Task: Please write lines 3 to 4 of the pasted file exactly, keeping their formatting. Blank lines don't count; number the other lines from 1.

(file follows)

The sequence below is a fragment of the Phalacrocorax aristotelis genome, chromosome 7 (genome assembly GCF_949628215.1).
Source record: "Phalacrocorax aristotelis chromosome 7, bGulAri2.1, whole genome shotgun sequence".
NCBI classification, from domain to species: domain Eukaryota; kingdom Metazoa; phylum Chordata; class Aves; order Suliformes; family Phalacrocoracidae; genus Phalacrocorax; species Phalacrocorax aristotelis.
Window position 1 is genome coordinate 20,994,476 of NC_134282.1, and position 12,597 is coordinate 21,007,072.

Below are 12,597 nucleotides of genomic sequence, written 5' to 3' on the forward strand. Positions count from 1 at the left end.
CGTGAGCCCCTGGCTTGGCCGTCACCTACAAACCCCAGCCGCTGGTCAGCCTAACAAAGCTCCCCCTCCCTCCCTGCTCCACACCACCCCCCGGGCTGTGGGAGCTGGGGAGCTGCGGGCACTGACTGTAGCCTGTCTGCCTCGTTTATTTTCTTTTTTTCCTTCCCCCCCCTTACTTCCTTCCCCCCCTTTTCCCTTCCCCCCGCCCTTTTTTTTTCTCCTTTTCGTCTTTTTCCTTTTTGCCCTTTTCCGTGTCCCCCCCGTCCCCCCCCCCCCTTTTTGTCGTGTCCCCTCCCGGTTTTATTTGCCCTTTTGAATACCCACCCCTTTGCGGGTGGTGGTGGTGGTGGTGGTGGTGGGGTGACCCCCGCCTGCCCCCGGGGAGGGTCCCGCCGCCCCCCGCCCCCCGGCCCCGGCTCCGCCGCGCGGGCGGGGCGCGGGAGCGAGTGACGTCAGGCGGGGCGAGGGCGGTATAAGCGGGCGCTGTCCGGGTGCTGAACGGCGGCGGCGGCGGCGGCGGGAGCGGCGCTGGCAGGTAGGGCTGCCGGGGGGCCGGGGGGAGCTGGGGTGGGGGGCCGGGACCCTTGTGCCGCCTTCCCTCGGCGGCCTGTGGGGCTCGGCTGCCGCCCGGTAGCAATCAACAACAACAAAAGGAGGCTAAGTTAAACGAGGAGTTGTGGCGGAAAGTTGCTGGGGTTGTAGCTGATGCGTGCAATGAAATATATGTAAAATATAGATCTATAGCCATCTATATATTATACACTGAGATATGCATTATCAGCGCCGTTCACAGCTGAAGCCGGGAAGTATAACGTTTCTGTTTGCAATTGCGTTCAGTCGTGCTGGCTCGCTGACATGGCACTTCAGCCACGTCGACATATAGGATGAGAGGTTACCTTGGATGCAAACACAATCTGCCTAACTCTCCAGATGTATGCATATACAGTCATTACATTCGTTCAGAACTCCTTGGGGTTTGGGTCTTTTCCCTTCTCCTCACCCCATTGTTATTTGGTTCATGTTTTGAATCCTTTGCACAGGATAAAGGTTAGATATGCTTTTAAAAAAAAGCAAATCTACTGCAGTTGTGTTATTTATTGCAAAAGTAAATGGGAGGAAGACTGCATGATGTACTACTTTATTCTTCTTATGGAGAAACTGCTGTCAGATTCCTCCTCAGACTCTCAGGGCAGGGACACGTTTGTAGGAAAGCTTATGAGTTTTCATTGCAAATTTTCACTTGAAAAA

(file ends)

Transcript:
NCBI classification, from domain to species: domain Eukaryota; kingdom Metazoa; phylum Chordata; class Aves; order Suliformes; family Phalacrocoracidae; genus Phalacrocorax; species Phalacrocorax aristotelis.
Window position 1 is genome coordinate 20,994,476 of NC_134282.1, and position 12,597 is coordinate 21,007,072.